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Earth Summit II Ends in Failure

"Earth Summit ends in failure," ran a headline in The Guardian, London, on 28 June 1997. The failure of Earth Summit II, which opened in New York on 23 June 1997 was only ever going to be a re-enactment of a similar summit held in Rio five years previously (see Agenda 21—Funding Failure for further details). This much we could glean from the gathering of the 'Group of Seven' leading industrial nations (G7), days earlier who failed to agree on new targets for carbon dioxide emissions.

Carbon dioxide emissions have been a core problem at both Earth Summits. Back in 1992, the 125 delegates at Rio agreed to return to pre-1990 CO2 levels by the end of the decade (see Climate Change—Profit Depleting Agreements.) But in the past five years such emissions have in fact spiralled and are forecast to increase. The industrialised nations, who make up 15 percent of the world population, are responsible for 50 percent of emissions. China's CO2 emissions are expected to exceed those of the U.S.A. within eight years.

The weak guidelines for protecting the world's forests (which could not attain the status of international law) have unsurprisingly been neglected. About 10 million hectares of forest vanish every year—an area equivalent to the size of South Korea—with the loss of an estimated 130,000 species of life.

You name it and the delegates at Rio have reneged on it—climate, deserts, bio-diversity, even aid for the developing world.

Principle 1 of the Rio summit had been a pledge of $125 billion a year in aid initiatives and projects aimed at helping the environment. Few have been observed and many have resulted in misery. In Uganda, for instance, 35,000 inhabitants of the Kabale forest region were forcibly ejected from their homes in order that tourism could be encouraged and the forests protected. Those who resisted were either shot or burnt alive in their homes. In Kenya, a huge road project spewed up so much dust that thousands were left with irreparable lung damage.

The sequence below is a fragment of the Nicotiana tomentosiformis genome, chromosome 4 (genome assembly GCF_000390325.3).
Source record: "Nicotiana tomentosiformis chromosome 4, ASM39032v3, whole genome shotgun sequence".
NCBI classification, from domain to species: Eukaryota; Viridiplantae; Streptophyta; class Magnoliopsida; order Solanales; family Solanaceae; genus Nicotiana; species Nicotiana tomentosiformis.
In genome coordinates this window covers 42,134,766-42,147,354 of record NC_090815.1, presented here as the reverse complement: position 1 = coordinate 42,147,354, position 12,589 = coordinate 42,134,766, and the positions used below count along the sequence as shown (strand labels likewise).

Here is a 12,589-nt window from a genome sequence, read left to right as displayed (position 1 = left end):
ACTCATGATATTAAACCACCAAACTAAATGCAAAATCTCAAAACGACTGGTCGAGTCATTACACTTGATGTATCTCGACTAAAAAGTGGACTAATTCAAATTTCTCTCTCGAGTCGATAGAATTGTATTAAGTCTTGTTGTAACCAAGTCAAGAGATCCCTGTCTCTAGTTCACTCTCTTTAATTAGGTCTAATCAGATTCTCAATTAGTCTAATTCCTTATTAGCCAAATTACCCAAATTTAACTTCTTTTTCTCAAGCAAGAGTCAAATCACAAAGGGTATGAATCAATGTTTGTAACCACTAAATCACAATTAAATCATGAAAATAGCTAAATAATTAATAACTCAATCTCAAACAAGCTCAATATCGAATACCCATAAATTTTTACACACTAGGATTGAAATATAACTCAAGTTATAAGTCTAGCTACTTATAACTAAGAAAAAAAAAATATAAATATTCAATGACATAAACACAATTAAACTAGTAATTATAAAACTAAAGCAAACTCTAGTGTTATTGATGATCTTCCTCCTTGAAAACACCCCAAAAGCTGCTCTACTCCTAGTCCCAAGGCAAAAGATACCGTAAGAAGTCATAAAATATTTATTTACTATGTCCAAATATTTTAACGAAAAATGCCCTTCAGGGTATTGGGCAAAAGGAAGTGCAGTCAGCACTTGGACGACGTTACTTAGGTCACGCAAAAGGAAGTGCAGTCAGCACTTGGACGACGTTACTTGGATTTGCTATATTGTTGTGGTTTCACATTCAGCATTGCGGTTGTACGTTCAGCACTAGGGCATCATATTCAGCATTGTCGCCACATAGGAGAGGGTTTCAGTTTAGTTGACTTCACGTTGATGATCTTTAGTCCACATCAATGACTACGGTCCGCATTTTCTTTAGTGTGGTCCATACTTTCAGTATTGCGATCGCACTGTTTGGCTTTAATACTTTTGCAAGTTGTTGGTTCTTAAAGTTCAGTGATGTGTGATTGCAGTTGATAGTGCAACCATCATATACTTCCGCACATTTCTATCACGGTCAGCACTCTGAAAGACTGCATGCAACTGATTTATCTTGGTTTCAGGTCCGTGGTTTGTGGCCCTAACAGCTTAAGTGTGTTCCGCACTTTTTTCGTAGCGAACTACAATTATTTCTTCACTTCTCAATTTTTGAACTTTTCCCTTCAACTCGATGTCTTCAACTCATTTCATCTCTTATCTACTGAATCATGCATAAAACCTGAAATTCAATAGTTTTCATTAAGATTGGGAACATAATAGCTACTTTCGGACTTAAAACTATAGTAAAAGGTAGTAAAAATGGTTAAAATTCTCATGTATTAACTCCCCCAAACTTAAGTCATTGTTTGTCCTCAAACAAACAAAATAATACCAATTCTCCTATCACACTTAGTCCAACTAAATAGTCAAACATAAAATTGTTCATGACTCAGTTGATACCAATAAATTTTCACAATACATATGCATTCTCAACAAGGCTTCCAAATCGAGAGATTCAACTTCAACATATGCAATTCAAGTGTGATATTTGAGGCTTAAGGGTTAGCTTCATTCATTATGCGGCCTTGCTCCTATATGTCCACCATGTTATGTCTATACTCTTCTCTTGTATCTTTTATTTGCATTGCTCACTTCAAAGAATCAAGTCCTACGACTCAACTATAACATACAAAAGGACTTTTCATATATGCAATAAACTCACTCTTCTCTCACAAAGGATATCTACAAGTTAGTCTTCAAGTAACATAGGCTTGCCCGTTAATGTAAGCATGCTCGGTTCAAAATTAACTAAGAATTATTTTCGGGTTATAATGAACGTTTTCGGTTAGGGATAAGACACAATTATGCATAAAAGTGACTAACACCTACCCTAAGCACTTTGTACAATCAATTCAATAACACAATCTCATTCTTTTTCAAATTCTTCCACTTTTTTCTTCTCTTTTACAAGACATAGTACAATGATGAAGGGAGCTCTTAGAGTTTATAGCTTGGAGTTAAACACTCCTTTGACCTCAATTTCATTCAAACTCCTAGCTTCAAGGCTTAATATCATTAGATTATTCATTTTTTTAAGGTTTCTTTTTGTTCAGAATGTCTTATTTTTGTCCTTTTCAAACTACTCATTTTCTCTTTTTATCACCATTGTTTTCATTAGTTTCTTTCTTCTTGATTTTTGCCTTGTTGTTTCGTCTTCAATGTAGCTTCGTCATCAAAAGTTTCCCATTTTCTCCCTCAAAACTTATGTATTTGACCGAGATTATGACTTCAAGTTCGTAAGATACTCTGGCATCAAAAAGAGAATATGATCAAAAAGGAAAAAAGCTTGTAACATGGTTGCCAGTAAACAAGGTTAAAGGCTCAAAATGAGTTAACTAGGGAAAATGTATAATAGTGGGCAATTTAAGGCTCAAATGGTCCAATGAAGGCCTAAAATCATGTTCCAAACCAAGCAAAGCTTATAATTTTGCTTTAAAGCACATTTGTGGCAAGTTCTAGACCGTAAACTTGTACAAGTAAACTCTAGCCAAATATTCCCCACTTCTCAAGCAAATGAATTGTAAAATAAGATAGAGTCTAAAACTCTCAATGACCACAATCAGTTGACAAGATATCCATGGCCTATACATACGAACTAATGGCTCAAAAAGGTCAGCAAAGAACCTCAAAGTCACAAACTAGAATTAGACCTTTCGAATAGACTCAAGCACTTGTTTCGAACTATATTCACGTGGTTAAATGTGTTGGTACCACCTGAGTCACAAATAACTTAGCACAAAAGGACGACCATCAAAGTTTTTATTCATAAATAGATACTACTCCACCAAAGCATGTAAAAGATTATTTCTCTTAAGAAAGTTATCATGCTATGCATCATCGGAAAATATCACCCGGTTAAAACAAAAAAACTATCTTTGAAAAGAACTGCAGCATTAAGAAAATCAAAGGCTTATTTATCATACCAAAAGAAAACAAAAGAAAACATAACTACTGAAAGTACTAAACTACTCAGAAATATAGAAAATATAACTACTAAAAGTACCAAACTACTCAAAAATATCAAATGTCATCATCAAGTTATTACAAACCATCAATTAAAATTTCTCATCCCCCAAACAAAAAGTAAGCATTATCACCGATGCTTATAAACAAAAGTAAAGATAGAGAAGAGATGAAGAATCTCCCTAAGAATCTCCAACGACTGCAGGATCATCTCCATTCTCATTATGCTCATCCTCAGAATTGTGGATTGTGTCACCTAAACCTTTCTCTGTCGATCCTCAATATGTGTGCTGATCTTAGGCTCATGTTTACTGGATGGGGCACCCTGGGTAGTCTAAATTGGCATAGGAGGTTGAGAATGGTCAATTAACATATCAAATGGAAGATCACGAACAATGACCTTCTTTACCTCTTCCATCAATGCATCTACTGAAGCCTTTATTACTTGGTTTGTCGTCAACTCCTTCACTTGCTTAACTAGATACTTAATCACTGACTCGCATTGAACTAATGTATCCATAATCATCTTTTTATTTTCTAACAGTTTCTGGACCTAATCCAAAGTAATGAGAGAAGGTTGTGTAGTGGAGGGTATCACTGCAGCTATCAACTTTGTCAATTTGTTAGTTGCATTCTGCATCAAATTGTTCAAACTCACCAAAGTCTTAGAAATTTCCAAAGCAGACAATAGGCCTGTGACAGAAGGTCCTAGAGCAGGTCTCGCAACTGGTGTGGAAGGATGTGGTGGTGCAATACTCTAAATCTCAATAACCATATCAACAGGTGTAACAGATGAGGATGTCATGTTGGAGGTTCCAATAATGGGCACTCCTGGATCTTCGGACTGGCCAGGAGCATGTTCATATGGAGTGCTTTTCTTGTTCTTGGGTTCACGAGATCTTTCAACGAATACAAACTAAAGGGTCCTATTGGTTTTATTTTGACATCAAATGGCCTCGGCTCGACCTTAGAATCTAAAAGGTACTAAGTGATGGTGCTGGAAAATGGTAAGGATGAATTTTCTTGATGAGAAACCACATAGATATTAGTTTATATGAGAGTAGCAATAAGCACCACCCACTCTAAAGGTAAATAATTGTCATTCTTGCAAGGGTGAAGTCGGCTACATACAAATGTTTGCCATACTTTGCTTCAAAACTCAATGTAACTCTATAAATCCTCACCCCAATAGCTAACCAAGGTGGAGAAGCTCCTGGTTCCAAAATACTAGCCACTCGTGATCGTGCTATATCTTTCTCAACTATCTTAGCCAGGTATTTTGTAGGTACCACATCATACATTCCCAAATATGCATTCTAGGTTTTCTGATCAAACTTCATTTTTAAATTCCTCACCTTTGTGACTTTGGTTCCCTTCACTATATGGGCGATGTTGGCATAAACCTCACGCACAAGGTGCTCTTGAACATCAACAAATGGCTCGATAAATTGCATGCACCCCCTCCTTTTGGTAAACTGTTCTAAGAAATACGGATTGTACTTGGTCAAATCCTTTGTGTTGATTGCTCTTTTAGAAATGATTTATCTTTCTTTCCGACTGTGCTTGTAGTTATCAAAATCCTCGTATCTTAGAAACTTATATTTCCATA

These, then, have been some of the results of Rio in 1992, a summit that had taken 20 years and 30 million pieces of paper to get off the ground.

What added insult to injury at this year's summit was that G7 scapegoating of the industrial world dominated so much of the meeting that constructive debate on saving the environment was made preclusive. Little wonder that the day after the summit closed The Guardian, U.K. (28 June 1997) could report of the summit ending "in a shambles with no clear agreements on its main goals of new aid for developing countries or protecting forests".

Talks on climate collapsed and have effectively been deferred until the Climatic Change Conference in Kyoto, Japan, this December. See A Familiar Story From Kyoto. A text which highlighted targets to reduce CO2 emissions had been agreed by a working group one evening, but came to nought when the group fell out over lunch some 12 hours later.

We may well ask that if the Rio summit resulted in a score of promises that were eventually broken, and if the latest summit ended in failure, then what future for planet Earth?

Commentators have tended to cite a growing governmental awareness of environmental issues as one positive spin-off of such summits. They point to a small number of western governments who have expressed a commitment to small reductions in CO2 emissions, for example. Like true apologists for capitalism, they continue to fail to locate global problems in a wider social and economic context, in capitalism itself, as if the profit motive was incidental to environmental concerns.

Profit is in fact the biggest stumbling block encountered by delegates at Earth summits and the World Socialist Movement has wasted no time in exposing similar summits in the past as the farces they are (see, other articles in our Environment section). At Rio, evidence could be found during discussions on bio-diversity, with the U.S.A. refusing to back an agreement to safeguard animal and plant diversity for no other reason than this would have curbed the excesses of the mainly U.S.A. transnational corporations.

At the recent Earth Summit, a hoped-for agreement on a global tax on aviation fuel, aimed at improving engine efficiency and consequently reducing pollution, failed to materialise, with the U.S.A. opposing new taxes, O.P.E.C. fearing a loss of revenue and developing nations fearful that increased prices would result in a drop in tourism.

You do not need a vivid imagination to envisage the environment and development report that will be prepared for the next Earth Summit in 2002, or indeed the outcome of the Conference on Climatic Change to be held later next year (see A Familiar Story From Kyoto.)